Available from Cambridge University Press
Right of Election:
in the corporation
Number qualified to vote:
564 (1821); 586 (1831)
|13 Mar. 1820||SIR PETER POLE, bt.|
|THEODORE HENRY BROADHEAD|
|17 Jan. 1821||THEODORE HENRY LAVINGTON BROADHEAD vice Broadhead, deceased|
|9 June 1826||THOMAS HAMILTON, Lord Binning|
|21 Aug. 1827||THOMAS WALLACE II vice Binning, called to the Upper House|
|31 July 1830||WILLIAM YATES PEEL|
|GEORGE LOWTHER THOMPSON|
|3 May 1831||SIR HENRY POLLARD WILLOUGHBY, bt.|
|CHARLES COMPTON CAVENDISH|
The pocket borough of Yarmouth, an obsolete port close to the western extremity of the Isle of Wight, was described in 1823 as
a neat little market town, standing on a bank sloping to the sea, in a healthy situation, with pleasant views of the Channel ... [but] much diminished from its ancient consequence. Its many narrow streets, destitute of buildings, clearly point to its former enlarged site.1
Its potential as a watering hole was obvious and in August 1830 the ‘quiet little town’ was said to be ‘full of company’, though its resident population showed only a marginal increase in the decade after 1821.2 ‘No alteration had taken place in the town for many years’, according to the 1835 municipal corporations commissioners, who noted that there was ‘scarcely any trade’ and ‘very little ... importation or exportation’ and cited a nearby sand quarry as the only type of industry.3 Since 1811 both seats had been controlled by Sir Leonard Thomas Worsley Holmes* of Westover, Isle of Wight, patron of the self-elected corporation of 12 chief burgesses, one of whom was elected annually as mayor. In theory the corporation could admit an unlimited number of free burgesses or freemen, who would be entitled to the parliamentary franchise, but during the eighteenth century admissions had first been restricted and then suspended. The corporations commissioners found no electors in this category and noted that the election of the chief burgesses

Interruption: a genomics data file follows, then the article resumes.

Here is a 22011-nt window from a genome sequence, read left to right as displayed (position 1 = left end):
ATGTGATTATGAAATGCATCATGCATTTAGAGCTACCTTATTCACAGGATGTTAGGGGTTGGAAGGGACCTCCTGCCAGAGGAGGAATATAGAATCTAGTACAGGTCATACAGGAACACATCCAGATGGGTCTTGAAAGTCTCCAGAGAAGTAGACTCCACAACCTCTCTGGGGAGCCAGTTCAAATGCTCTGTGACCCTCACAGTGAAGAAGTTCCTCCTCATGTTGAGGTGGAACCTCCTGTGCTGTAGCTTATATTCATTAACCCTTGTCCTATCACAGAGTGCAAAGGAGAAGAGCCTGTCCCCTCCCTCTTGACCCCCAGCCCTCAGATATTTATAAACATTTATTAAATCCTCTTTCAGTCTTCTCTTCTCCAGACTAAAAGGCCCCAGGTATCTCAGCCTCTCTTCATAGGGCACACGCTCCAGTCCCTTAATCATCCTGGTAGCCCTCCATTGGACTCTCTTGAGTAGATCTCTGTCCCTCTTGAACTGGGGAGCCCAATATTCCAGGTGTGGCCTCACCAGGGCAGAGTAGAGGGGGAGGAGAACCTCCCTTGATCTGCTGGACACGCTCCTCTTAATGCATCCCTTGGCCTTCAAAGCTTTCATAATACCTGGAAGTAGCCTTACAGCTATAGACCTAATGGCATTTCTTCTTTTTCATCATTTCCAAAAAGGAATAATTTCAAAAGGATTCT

depended entirely upon the wishes of the family considered to have the patronage of the borough; no instance has occurred for a great number of years of anyone being elected without either the previous approval of the representative of this family, or the knowledge by the electors that the person elected would be agreeable to him. Political connections have not been so much considered as private friendship, or family connection with the patron.
Residence was not ‘considered necessary’, though at the time of the report two chief burgesses were living in the town and another six within a radius of ten miles. Six burgesses were admitted during this period and at the time of the reform bill returns one vacancy remained unfilled. The same number was regarded as the quorum for mayoral elections, at which the corporation was locked in the town hall and not permitted to leave until a decision had been reached.4 The highest number present at the ceremony of a parliamentary election after 1801 was nine.5 Despite his firm grip on the borough, Worsley Holmes did not take it completely for granted and refitted the town hall at his own expense for the 1820 general election, when beer was liberally distributed. A subscription to a local school appears in the same set of his accounts and the corporations commissioners conceded that the town had ‘at various times received great pecuniary assistance from the patron’.6
Worsley Holmes, who was also patron of Newport, continued to sell Yarmouth’s seats to friends of government. Of those returned at the 1820 general election, Sir Peter Pole, a London banker, was tenuously connected to the patron through his inheritance of a former part of the Worsley estate at Wolverton, Hampshire, while his colleague Thomas Henry Broadhead was a Berkshire neighbour of William Mount*, a close associate of Worsley Holmes who had sat briefly, 1818-19.7 Broadhead died in December 1820, whereupon his son Thomas Henry Lavington Broadhead was returned as his successor. The death of Worsley Holmes without a direct male heir in January 1825 left control of the borough in the hands of six trustees, his distant cousins the Rev. Henry Worsley of Godshill and the 2nd Baron Yarborough, Mount, Robert Clark of Carisbrooke, and the Newport solicitors Thomas Sewell and William Hearn. Collectively they continued to return Members friendly to government, much to the irritation of Yarborough, a Whig, who told Lord Fitzwilliam that he was powerless to prevent this, 17 Dec. 1825, adding, presumably in reference to his fellow trustees, that ‘they are such horrid Tories’.8 It nevertheless may have been his influence that determined the return of two pro-Catholics, Joseph Phillimore, a former Grenvillite, and Lord Binning, a close connection of George Canning*, at the 1826 general election, again as paying guests.9 When Binning was elevated to the peerage the following year, he was replaced by Thomas Wallace, an Irish lawyer and another pro-Catholic. A petition for repeal of the Test Acts reached the Commons, 19 Feb. 1828.10